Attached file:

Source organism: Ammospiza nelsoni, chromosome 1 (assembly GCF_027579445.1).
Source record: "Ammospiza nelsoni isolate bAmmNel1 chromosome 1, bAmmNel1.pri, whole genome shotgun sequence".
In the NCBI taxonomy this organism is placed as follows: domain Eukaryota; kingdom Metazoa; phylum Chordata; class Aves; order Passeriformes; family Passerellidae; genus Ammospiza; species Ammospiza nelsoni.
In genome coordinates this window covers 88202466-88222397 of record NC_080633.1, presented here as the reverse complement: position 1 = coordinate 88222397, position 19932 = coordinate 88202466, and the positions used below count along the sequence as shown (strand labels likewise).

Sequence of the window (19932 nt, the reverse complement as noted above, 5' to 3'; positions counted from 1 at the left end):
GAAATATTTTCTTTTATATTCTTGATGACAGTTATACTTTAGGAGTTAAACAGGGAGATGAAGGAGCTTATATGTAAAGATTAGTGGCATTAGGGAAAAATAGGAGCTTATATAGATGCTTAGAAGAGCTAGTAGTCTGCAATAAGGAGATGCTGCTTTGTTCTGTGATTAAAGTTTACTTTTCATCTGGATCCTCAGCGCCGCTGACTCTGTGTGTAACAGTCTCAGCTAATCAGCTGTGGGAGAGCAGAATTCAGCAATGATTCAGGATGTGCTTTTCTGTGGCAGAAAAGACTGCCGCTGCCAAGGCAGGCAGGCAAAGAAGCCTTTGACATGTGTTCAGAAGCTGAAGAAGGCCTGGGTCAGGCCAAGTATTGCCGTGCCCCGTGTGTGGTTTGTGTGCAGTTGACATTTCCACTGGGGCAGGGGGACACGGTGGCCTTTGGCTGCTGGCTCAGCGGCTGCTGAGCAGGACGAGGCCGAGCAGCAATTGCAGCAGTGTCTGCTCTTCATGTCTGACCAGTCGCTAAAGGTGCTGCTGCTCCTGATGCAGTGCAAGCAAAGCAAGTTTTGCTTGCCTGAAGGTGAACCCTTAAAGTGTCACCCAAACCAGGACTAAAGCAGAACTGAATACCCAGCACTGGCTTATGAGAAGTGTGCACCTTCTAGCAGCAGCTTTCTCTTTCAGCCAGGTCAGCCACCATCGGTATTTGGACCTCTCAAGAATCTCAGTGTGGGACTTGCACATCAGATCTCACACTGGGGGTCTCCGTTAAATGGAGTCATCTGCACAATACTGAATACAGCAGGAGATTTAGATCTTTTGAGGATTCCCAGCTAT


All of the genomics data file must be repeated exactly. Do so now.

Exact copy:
Source organism: Ammospiza nelsoni, chromosome 1 (assembly GCF_027579445.1).
Source record: "Ammospiza nelsoni isolate bAmmNel1 chromosome 1, bAmmNel1.pri, whole genome shotgun sequence".
In the NCBI taxonomy this organism is placed as follows: domain Eukaryota; kingdom Metazoa; phylum Chordata; class Aves; order Passeriformes; family Passerellidae; genus Ammospiza; species Ammospiza nelsoni.
In genome coordinates this window covers 88202466-88222397 of record NC_080633.1, presented here as the reverse complement: position 1 = coordinate 88222397, position 19932 = coordinate 88202466, and the positions used below count along the sequence as shown (strand labels likewise).

Sequence of the window (19932 nt, the reverse complement as noted above, 5' to 3'; positions counted from 1 at the left end):
GAAATATTTTCTTTTATATTCTTGATGACAGTTATACTTTAGGAGTTAAACAGGGAGATGAAGGAGCTTATATGTAAAGATTAGTGGCATTAGGGAAAAATAGGAGCTTATATAGATGCTTAGAAGAGCTAGTAGTCTGCAATAAGGAGATGCTGCTTTGTTCTGTGATTAAAGTTTACTTTTCATCTGGATCCTCAGCGCCGCTGACTCTGTGTGTAACAGTCTCAGCTAATCAGCTGTGGGAGAGCAGAATTCAGCAATGATTCAGGATGTGCTTTTCTGTGGCAGAAAAGACTGCCGCTGCCAAGGCAGGCAGGCAAAGAAGCCTTTGACATGTGTTCAGAAGCTGAAGAAGGCCTGGGTCAGGCCAAGTATTGCCGTGCCCCGTGTGTGGTTTGTGTGCAGTTGACATTTCCACTGGGGCAGGGGGACACGGTGGCCTTTGGCTGCTGGCTCAGCGGCTGCTGAGCAGGACGAGGCCGAGCAGCAATTGCAGCAGTGTCTGCTCTTCATGTCTGACCAGTCGCTAAAGGTGCTGCTGCTCCTGATGCAGTGCAAGCAAAGCAAGTTTTGCTTGCCTGAAGGTGAACCCTTAAAGTGTCACCCAAACCAGGACTAAAGCAGAACTGAATACCCAGCACTGGCTTATGAGAAGTGTGCACCTTCTAGCAGCAGCTTTCTCTTTCAGCCAGGTCAGCCACCATCGGTATTTGGACCTCTCAAGAATCTCAGTGTGGGACTTGCACATCAGATCTCACACTGGGGGTCTCCGTTAAATGGAGTCATCTGCACAATACTGAATACAGCAGGAGATTTAGATCTTTTGAGGATTCCCAGCTAT